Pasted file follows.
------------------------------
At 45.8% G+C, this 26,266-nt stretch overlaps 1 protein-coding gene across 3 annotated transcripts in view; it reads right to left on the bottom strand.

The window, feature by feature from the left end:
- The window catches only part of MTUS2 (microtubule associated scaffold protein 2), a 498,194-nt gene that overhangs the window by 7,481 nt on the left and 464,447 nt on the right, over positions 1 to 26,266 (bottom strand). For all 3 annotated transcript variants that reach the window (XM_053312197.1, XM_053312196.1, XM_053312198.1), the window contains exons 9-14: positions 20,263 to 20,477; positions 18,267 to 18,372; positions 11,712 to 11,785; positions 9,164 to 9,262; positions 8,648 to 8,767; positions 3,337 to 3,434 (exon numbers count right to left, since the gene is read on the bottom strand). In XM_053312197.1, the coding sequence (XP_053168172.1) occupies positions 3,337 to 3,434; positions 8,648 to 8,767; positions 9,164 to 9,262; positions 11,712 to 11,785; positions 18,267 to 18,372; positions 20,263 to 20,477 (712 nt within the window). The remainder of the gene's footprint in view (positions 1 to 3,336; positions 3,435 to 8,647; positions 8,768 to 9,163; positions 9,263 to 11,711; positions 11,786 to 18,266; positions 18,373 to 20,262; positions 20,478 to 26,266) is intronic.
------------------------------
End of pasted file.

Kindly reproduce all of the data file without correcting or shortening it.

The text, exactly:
At 45.8% G+C, this 26,266-nt stretch overlaps 1 protein-coding gene across 3 annotated transcripts in view; it reads right to left on the bottom strand.

The window, feature by feature from the left end:
- The window catches only part of MTUS2 (microtubule associated scaffold protein 2), a 498,194-nt gene that overhangs the window by 7,481 nt on the left and 464,447 nt on the right, over positions 1 to 26,266 (bottom strand). For all 3 annotated transcript variants that reach the window (XM_053312197.1, XM_053312196.1, XM_053312198.1), the window contains exons 9-14: positions 20,263 to 20,477; positions 18,267 to 18,372; positions 11,712 to 11,785; positions 9,164 to 9,262; positions 8,648 to 8,767; positions 3,337 to 3,434 (exon numbers count right to left, since the gene is read on the bottom strand). In XM_053312197.1, the coding sequence (XP_053168172.1) occupies positions 3,337 to 3,434; positions 8,648 to 8,767; positions 9,164 to 9,262; positions 11,712 to 11,785; positions 18,267 to 18,372; positions 20,263 to 20,477 (712 nt within the window). The remainder of the gene's footprint in view (positions 1 to 3,336; positions 3,435 to 8,647; positions 8,768 to 9,163; positions 9,263 to 11,711; positions 11,786 to 18,266; positions 18,373 to 20,262; positions 20,478 to 26,266) is intronic.